4

I'm used to specify output redirection on the end of the line like:

echo blah > output.txt

Both in Windows and *nix.

Recently I'm seeing more and more examples that redirect at the beginning of the line, like:

> output.txt echo blah

Again, this seems to work both on Windows and *nix.

Is there any advantage to redirect the output at the beginning of a line? Does it behave identically to redirecting at the end of a line or is there some difference? Why are there even the two options?

4

For such simple examples it does not matter where the redirection happens. It's a choice of coding style here. The Bash manual states:

The (...) redirection operators may precede or appear anywhere within a simple command or may follow a command.

What is a simple command?

A simple command is the kind of command encountered most often. It’s just a sequence of words separated by blanks, terminated by one of the shell’s control operators (see Definitions). The first word generally specifies a command to be executed, with the rest of the words being that command’s arguments.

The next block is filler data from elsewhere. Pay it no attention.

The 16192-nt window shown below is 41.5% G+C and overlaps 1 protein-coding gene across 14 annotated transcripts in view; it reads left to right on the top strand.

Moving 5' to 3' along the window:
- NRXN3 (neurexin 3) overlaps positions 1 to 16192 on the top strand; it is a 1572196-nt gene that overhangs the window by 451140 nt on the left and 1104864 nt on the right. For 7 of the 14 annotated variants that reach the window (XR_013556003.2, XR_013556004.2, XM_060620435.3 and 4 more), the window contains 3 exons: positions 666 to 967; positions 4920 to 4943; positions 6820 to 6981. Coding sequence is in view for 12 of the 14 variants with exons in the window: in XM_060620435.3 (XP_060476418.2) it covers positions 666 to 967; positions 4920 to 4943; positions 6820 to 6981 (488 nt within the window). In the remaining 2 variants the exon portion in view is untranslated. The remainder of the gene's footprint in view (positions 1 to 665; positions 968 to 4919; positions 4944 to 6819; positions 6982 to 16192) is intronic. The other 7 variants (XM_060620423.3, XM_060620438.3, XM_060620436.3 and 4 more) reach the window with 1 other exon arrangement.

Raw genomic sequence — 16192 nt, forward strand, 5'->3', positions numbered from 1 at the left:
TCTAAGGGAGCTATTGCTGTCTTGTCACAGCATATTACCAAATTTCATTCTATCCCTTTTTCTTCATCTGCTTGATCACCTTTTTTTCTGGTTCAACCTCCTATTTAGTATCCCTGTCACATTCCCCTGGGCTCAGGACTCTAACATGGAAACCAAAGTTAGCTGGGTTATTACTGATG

The order of redirection commands matters when there is more than one, obviously.

3

Suppose you want to write count: 1 to a file.

For Windows, echo count: 1>file.txt will write count : to the file (without the 1) because the 1 is interpreted to mean stdout. You could use echo count: 1 >file.txt, but then there is an unwanted trailing space. Placing the redirection at the front avoids the problem: >file.txt echo count: 1.

Not sure, if this also applies to 'nix, but I suspect it does.

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